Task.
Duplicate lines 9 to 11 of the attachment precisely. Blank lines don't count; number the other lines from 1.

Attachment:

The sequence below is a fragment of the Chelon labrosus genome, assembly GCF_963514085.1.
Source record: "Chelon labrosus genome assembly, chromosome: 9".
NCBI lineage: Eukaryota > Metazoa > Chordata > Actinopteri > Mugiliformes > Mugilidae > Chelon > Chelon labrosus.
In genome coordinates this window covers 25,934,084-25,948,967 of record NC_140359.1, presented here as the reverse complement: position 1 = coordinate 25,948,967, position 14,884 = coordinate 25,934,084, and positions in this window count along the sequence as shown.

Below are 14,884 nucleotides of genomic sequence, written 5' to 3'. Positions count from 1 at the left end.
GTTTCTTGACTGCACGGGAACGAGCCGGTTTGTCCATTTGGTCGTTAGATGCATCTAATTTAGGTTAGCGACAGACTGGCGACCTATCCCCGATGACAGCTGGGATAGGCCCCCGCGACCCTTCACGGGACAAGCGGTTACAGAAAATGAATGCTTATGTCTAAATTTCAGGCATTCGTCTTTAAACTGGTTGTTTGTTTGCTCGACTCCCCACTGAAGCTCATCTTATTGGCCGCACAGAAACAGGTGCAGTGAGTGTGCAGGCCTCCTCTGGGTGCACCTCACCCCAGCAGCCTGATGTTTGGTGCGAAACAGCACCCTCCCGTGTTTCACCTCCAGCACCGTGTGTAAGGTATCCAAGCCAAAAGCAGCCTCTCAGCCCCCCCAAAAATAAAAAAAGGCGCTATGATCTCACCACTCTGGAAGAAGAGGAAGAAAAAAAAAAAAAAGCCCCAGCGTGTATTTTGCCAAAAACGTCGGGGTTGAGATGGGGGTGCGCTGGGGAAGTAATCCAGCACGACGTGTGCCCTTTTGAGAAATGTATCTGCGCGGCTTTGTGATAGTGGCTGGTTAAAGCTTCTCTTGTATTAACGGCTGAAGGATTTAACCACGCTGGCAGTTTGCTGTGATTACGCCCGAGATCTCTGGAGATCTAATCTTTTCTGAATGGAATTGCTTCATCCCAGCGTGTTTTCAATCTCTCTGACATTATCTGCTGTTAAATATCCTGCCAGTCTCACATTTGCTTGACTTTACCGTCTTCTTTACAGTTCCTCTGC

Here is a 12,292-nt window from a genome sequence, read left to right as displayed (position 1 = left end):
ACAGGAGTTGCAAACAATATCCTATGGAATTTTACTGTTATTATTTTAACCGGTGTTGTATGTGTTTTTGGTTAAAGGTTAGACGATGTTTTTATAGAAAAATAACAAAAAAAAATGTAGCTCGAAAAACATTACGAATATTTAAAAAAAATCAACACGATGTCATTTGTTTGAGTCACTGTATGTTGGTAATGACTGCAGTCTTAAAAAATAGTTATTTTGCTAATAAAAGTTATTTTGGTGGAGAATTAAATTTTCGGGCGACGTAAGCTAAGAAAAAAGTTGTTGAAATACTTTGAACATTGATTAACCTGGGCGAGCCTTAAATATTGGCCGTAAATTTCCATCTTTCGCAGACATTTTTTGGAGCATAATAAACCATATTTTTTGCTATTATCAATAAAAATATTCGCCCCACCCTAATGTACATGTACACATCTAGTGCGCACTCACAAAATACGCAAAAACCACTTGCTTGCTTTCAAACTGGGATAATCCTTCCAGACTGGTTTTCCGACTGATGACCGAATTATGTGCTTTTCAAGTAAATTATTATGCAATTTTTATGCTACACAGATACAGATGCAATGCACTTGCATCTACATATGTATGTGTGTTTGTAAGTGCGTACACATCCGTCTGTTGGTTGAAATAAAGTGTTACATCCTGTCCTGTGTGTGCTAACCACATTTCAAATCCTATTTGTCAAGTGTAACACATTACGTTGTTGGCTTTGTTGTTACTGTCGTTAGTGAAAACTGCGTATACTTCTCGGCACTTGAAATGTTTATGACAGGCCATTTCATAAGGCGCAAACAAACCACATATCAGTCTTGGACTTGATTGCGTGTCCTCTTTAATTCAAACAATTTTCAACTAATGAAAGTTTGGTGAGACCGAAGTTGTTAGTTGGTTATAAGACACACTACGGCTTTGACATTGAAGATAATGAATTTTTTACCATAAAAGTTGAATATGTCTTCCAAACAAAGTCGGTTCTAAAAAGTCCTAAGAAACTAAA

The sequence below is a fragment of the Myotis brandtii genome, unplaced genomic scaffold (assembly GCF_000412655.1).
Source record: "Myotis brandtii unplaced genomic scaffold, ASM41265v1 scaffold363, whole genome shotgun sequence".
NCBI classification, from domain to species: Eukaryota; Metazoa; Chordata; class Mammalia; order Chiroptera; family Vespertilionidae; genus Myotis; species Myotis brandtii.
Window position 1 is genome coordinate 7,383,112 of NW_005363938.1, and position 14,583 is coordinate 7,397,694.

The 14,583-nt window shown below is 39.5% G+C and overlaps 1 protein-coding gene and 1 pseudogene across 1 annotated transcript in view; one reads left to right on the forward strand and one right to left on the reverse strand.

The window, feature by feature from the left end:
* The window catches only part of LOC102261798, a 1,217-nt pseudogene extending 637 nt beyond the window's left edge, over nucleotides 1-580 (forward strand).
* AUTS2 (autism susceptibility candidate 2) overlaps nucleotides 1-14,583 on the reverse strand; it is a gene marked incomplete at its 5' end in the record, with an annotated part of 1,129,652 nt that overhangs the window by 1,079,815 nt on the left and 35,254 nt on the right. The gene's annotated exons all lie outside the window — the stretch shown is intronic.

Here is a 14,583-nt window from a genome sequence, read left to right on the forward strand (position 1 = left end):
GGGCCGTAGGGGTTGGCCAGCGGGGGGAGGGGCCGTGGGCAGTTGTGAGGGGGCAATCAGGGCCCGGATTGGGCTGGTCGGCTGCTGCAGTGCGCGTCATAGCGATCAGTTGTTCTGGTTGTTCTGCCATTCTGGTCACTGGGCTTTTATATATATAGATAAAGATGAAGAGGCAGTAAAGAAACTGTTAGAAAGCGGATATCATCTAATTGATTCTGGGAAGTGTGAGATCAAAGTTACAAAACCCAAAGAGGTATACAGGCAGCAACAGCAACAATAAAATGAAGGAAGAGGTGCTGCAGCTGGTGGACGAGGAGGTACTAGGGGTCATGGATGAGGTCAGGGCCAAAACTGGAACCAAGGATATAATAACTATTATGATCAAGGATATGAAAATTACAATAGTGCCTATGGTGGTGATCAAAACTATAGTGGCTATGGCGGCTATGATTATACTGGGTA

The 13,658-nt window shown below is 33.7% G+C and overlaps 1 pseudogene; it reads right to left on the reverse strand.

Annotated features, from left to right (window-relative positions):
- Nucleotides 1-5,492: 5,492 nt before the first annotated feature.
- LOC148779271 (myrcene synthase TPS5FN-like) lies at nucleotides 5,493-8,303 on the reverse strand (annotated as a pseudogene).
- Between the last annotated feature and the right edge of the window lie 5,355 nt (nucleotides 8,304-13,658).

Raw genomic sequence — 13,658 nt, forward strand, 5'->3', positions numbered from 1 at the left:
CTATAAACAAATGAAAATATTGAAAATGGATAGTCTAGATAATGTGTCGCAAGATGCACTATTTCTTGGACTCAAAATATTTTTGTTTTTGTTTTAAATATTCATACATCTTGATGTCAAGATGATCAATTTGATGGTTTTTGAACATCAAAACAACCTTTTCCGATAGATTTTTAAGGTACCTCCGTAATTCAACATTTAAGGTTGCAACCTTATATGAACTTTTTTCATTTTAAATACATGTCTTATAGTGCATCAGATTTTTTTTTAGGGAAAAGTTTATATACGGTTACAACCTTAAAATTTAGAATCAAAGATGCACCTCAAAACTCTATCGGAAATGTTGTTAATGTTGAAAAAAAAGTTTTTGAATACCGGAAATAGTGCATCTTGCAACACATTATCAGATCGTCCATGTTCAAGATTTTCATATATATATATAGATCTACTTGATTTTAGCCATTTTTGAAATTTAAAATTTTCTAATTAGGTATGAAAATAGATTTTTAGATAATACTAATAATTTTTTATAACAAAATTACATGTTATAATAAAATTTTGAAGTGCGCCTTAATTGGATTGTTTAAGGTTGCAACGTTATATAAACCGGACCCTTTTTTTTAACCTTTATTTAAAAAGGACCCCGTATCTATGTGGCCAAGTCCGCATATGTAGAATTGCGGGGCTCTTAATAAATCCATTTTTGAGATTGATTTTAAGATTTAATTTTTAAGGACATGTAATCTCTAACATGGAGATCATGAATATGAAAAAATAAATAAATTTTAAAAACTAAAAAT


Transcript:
The sequence below is a fragment of the Myotis brandtii genome, unplaced genomic scaffold (assembly GCF_000412655.1).
Source record: "Myotis brandtii unplaced genomic scaffold, ASM41265v1 scaffold363, whole genome shotgun sequence".
NCBI classification, from domain to species: Eukaryota; Metazoa; Chordata; class Mammalia; order Chiroptera; family Vespertilionidae; genus Myotis; species Myotis brandtii.